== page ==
Maroun Bou Karam, Joe El Khoury, Carole Chakar, Sylvie Changotade, Didier Lutomski, Nada Naaman, Gaston Godeau, Abdellatif Elm’selmi, Ronald Younes, Karim Senni
Heparan sulfate glycosaminoglycans are key players of tissue repair and can be regarded as useful compounds for regenerative medicines. Unfortunately, their therapeutic uses face many technical, industrial, and regulatory hurdles due to their animal origin. So, some non-animal sulfated polysaccharides mimic heparan sulfate properties and offer interesting solutions to replace them. Among them, dextran derivatives, seaweed polysaccharides, or marine bacterial polysaccharides are the best known and have demonstrated their pro-regenerative capabilities
by promoting both extracellular matrix structuring and angiogenesis and limiting degenerative processes such as inflammatory cell migration or tissue proteolysis. These polysaccharides have also shown their ability to specifically promote osteoblastic differentiation and bone wound healing. Furthermore, recent works shows that heparan-mimetics can be used as an additive to improve the cytocompatibility of bone substitutes commonly used in periodontal surgery. The use of these polysaccharides can be regarded as a clever approach to improve the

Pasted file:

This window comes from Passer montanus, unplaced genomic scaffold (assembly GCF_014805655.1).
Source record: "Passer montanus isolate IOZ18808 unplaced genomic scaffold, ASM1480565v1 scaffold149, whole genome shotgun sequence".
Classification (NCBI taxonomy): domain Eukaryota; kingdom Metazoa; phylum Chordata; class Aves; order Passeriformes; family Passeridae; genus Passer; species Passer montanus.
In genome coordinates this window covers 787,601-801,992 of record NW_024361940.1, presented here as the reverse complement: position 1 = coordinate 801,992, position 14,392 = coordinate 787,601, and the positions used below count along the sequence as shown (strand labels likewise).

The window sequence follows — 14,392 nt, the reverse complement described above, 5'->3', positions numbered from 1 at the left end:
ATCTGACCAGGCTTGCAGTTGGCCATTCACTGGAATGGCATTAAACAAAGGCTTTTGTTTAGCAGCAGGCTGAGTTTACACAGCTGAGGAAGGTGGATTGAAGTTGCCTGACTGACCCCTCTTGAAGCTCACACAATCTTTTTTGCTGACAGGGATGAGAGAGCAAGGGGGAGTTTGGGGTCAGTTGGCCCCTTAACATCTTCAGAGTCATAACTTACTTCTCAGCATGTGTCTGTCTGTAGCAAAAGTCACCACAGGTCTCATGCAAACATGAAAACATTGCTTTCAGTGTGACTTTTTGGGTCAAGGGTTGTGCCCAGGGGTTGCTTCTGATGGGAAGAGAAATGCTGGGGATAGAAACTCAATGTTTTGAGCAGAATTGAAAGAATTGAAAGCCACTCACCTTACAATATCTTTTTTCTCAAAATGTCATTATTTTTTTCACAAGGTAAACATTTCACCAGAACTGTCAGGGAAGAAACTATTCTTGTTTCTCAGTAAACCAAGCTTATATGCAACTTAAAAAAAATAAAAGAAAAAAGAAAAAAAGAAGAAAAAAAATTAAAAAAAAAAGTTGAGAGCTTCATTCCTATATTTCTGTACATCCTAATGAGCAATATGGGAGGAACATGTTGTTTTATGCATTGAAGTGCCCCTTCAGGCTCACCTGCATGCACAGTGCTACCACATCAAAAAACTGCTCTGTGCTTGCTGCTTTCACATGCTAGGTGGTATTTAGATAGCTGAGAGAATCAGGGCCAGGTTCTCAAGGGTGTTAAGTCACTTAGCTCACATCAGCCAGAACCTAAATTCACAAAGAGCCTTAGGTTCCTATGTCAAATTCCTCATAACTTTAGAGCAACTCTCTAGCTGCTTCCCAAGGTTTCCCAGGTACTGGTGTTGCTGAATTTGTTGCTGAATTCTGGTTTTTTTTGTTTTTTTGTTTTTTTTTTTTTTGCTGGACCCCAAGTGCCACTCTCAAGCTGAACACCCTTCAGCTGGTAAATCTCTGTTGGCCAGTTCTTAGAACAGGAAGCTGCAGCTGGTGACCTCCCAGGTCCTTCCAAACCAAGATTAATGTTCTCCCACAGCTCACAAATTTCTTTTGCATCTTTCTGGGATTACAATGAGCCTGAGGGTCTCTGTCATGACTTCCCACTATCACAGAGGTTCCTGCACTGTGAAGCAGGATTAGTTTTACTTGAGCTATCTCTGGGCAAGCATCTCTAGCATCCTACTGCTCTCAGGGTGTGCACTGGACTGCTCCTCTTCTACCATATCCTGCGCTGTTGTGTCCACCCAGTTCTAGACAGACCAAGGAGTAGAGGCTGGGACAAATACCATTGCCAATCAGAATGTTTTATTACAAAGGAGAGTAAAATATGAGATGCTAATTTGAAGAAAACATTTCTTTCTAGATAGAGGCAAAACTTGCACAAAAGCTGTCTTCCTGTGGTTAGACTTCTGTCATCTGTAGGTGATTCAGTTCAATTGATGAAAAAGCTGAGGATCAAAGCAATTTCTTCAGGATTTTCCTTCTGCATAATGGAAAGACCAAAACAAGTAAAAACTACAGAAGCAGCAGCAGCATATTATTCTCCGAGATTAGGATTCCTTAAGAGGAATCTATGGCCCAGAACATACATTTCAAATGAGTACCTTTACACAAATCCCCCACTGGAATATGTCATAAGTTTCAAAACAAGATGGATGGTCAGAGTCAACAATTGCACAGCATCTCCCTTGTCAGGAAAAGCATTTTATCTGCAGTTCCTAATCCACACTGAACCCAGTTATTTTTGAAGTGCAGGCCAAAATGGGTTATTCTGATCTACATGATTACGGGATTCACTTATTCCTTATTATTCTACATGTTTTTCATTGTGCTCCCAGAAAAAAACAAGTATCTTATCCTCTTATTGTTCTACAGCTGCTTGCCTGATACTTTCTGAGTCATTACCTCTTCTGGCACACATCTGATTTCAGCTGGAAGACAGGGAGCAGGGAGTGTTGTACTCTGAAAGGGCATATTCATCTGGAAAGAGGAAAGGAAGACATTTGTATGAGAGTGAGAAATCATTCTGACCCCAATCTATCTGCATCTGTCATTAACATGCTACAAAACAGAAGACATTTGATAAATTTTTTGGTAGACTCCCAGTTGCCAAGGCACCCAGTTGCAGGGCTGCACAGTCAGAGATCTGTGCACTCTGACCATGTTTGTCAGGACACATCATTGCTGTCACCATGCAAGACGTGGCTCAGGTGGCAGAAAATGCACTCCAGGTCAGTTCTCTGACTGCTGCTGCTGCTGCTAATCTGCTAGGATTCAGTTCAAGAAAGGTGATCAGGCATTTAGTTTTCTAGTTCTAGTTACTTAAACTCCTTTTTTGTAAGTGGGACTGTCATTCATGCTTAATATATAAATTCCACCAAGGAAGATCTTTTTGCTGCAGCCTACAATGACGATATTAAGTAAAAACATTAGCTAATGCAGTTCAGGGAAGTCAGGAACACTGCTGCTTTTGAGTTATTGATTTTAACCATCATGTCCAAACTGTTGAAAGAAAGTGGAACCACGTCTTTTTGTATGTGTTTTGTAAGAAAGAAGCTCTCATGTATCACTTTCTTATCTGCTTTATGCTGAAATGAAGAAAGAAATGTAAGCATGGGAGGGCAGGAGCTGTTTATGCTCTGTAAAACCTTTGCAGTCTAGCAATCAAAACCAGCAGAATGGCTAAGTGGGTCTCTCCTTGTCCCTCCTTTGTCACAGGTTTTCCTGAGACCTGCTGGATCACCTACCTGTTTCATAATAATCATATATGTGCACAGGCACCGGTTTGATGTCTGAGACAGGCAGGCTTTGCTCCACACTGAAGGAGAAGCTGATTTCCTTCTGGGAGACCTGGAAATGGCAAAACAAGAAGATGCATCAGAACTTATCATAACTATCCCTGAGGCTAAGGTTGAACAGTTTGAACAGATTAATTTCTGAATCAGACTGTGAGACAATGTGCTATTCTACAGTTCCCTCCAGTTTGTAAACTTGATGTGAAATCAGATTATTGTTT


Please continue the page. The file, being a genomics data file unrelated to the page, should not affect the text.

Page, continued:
biointegration of bone substitutes.